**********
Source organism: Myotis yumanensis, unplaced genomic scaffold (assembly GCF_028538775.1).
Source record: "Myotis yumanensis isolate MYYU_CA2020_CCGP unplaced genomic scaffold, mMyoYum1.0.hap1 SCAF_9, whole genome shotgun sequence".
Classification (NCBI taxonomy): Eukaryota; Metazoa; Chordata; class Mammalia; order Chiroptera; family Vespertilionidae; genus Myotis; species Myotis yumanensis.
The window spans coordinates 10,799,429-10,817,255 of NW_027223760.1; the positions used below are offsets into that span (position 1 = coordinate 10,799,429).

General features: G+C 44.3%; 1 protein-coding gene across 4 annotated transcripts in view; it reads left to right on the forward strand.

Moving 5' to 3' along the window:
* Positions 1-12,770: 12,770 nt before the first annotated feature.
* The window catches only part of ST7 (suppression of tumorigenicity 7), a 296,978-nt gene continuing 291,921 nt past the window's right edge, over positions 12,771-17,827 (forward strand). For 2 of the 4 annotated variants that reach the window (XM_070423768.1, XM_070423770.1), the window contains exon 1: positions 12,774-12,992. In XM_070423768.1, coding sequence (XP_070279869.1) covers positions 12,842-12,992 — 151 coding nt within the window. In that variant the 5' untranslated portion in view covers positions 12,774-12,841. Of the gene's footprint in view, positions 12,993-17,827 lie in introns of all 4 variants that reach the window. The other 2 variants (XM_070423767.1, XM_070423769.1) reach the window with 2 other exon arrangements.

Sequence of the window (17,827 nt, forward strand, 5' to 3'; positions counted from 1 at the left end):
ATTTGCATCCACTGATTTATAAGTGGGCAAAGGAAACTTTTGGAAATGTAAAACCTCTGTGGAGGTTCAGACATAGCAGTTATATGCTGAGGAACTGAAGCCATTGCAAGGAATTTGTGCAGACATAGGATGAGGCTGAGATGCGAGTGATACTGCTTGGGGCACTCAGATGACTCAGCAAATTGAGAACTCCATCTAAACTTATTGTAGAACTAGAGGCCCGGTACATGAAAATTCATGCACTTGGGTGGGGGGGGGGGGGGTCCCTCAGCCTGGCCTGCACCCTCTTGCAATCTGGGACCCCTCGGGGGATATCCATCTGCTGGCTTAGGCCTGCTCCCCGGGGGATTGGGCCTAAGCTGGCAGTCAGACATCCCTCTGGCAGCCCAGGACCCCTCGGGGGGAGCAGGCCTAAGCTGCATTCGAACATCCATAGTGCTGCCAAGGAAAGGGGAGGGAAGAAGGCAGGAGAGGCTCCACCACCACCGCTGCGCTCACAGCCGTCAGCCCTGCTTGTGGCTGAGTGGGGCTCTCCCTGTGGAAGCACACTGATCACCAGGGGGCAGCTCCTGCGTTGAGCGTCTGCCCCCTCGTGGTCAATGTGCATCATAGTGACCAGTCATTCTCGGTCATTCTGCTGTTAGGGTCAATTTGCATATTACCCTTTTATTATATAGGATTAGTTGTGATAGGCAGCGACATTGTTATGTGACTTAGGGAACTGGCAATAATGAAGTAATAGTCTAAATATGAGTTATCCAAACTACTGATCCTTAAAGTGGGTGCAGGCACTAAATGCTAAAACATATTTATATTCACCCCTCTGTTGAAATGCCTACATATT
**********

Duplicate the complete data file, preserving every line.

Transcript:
Source organism: Myotis yumanensis, unplaced genomic scaffold (assembly GCF_028538775.1).
Source record: "Myotis yumanensis isolate MYYU_CA2020_CCGP unplaced genomic scaffold, mMyoYum1.0.hap1 SCAF_9, whole genome shotgun sequence".
Classification (NCBI taxonomy): Eukaryota; Metazoa; Chordata; class Mammalia; order Chiroptera; family Vespertilionidae; genus Myotis; species Myotis yumanensis.
The window spans coordinates 10,799,429-10,817,255 of NW_027223760.1; the positions used below are offsets into that span (position 1 = coordinate 10,799,429).

General features: G+C 44.3%; 1 protein-coding gene across 4 annotated transcripts in view; it reads left to right on the forward strand.

Moving 5' to 3' along the window:
* Positions 1-12,770: 12,770 nt before the first annotated feature.
* The window catches only part of ST7 (suppression of tumorigenicity 7), a 296,978-nt gene continuing 291,921 nt past the window's right edge, over positions 12,771-17,827 (forward strand). For 2 of the 4 annotated variants that reach the window (XM_070423768.1, XM_070423770.1), the window contains exon 1: positions 12,774-12,992. In XM_070423768.1, coding sequence (XP_070279869.1) covers positions 12,842-12,992 — 151 coding nt within the window. In that variant the 5' untranslated portion in view covers positions 12,774-12,841. Of the gene's footprint in view, positions 12,993-17,827 lie in introns of all 4 variants that reach the window. The other 2 variants (XM_070423767.1, XM_070423769.1) reach the window with 2 other exon arrangements.

Sequence of the window (17,827 nt, forward strand, 5' to 3'; positions counted from 1 at the left end):
ATTTGCATCCACTGATTTATAAGTGGGCAAAGGAAACTTTTGGAAATGTAAAACCTCTGTGGAGGTTCAGACATAGCAGTTATATGCTGAGGAACTGAAGCCATTGCAAGGAATTTGTGCAGACATAGGATGAGGCTGAGATGCGAGTGATACTGCTTGGGGCACTCAGATGACTCAGCAAATTGAGAACTCCATCTAAACTTATTGTAGAACTAGAGGCCCGGTACATGAAAATTCATGCACTTGGGTGGGGGGGGGGGGGGTCCCTCAGCCTGGCCTGCACCCTCTTGCAATCTGGGACCCCTCGGGGGATATCCATCTGCTGGCTTAGGCCTGCTCCCCGGGGGATTGGGCCTAAGCTGGCAGTCAGACATCCCTCTGGCAGCCCAGGACCCCTCGGGGGGAGCAGGCCTAAGCTGCATTCGAACATCCATAGTGCTGCCAAGGAAAGGGGAGGGAAGAAGGCAGGAGAGGCTCCACCACCACCGCTGCGCTCACAGCCGTCAGCCCTGCTTGTGGCTGAGTGGGGCTCTCCCTGTGGAAGCACACTGATCACCAGGGGGCAGCTCCTGCGTTGAGCGTCTGCCCCCTCGTGGTCAATGTGCATCATAGTGACCAGTCATTCTCGGTCATTCTGCTGTTAGGGTCAATTTGCATATTACCCTTTTATTATATAGGATTAGTTGTGATAGGCAGCGACATTGTTATGTGACTTAGGGAACTGGCAATAATGAAGTAATAGTCTAAATATGAGTTATCCAAACTACTGATCCTTAAAGTGGGTGCAGGCACTAAATGCTAAAACATATTTATATTCACCCCTCTGTTGAAATGCCTACATATT